We had enough of the cramped up caravan parks last week so we decided to search for something else, luckily the internet and our Camps book brought us to Bullara Station Campstay. A cattle station (yup sheep, emus and others are walking amongst you on the campground) where the people are the friendliest we have experienced so far, the showers & toilets are open air & wood fired. The coffee and scones in the morning are amazing and the hamburger, sausage and damper nights shouldn’t be missed! We met some great Australians, who gave us loads of tips, beers and much excitement for the rest of our trip! Special thanks to An & Peter, for the lovely morning coffees & tales & to Tricia for the many tips & good laughs. :) You guys were awesome and we’ll definitely stop by if we’re near.
We booked for 2 nights in Bullara but ended up staying 5, as we just couldn’t miss our evening fires, damper delights (worth googling) & warm showers under the tree. I even saw my first snake there, it was a tiny one but later Arno told me that it still was a pretty deadly one. (Not my kind of creatures anyway) We only went out once to go to Exmouth so we could book our once in a lifetime day tour: swimming with whale sharks!
I was actually pretty terrified beforehand, I mean they’re sharks, they’re huge! I was a bit scared I might have paid big bucks (because yes the “once in a lifetime” is mostly due to the price I guess) and then panic in the water after seeing it for 1 second. But I couldn’t come forward about those feelings too much as all Australians seem like such fearless coolios so I acted like a brave big girl (that’s what got me the stuffed animal shaped like a whale shark in the end!) However it all ended well and it was one of the coolest things I ever did.
In the morning we did a little snorkeling just to get used to our gear and stuff, the water was rather cold but luckily we had thick wetsuits on. Then their very own plane took off to search for the whale sharks and guide the boat to them. Moment of truth, we all had to sit next to each other with our gear on and ready to jump into the sea, the first time was a bit scary as we didn’t have a clue what it was going to be like. We jumped in the water, looked under and there it was.. A beautiful and gigantic fish, right next to you. A crazy experience!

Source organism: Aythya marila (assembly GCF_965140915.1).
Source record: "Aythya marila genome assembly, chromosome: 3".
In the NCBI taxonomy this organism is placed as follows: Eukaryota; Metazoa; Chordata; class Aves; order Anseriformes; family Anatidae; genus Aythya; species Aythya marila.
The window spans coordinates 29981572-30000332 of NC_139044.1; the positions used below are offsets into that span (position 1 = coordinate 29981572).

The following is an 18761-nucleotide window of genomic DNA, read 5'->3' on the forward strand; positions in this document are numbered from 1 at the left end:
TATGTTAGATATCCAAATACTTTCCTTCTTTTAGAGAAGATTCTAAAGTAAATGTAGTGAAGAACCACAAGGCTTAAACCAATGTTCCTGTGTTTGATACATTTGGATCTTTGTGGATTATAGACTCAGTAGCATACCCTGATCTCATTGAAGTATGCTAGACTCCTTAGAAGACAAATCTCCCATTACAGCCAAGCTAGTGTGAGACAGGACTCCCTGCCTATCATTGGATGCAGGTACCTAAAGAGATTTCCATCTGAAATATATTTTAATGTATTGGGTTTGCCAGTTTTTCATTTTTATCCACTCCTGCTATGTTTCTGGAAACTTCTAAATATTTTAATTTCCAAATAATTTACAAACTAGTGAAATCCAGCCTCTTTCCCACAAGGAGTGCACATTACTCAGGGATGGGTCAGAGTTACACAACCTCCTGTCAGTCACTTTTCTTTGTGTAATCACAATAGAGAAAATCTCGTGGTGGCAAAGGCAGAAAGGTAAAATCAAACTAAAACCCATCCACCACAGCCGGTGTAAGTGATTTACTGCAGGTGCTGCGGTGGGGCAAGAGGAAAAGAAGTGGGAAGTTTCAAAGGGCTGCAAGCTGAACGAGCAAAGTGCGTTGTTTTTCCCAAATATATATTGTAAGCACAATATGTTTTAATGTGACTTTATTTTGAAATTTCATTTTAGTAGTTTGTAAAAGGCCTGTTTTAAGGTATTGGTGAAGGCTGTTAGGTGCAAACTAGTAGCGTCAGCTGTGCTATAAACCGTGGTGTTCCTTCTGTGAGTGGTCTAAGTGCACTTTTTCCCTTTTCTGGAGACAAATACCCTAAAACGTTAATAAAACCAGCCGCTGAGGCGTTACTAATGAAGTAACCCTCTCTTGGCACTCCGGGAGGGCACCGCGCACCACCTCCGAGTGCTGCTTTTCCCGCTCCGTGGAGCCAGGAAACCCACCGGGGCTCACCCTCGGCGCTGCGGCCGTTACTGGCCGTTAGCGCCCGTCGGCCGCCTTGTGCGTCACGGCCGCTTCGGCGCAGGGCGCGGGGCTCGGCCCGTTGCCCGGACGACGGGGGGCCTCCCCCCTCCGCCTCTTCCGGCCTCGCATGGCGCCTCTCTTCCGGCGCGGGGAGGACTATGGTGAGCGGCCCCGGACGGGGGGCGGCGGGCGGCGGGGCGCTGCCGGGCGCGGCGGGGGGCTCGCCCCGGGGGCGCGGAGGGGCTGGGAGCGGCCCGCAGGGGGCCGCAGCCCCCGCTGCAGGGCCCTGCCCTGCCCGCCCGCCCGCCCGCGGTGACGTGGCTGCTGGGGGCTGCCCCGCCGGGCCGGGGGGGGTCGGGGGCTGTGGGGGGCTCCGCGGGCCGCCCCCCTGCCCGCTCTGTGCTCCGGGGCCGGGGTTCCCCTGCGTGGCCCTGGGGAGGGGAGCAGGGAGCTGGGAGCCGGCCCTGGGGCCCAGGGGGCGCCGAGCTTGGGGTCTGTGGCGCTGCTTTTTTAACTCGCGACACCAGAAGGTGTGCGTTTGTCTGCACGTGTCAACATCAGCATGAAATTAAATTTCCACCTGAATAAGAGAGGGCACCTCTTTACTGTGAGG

We were lucky to have had the chance to swim with them about 5 times (when swimming along with the shark you’re quite exhausted after a good 10 minutes so you get back on the boat, the boat follows the shark a bit further and then you go in again & again & again). Now our group guide was the absolute best, I had the pleasure to be in a group with a very friendly person whose paddling skills weren't that developed, meaning that he just slapped his fins on the water surface as hard as humanly possible. At one time I was that unfortunate to be swimming behind him and got a firm fin slap on my head which left me somewhat disoriented for a moment. Our guide saw it, grabbed the back of my wetsuit and pulled me in full turbo mode (or thanks to her giant fins) to the front of the group and right next to the whale shark's eye! That was awesome!
But even between the swims we were ecstatic as apparently we had an all-in-one trip, we saw humpback whales breaching out of the water, we could get a little tan on the deck, we even saw a sea snake (glad I didn’t encounter that during my swim) and we ended the day with champagne & strawberries, happy me!
Next up: Karijini National Park (or as many say “the most beautiful national park in Australia”)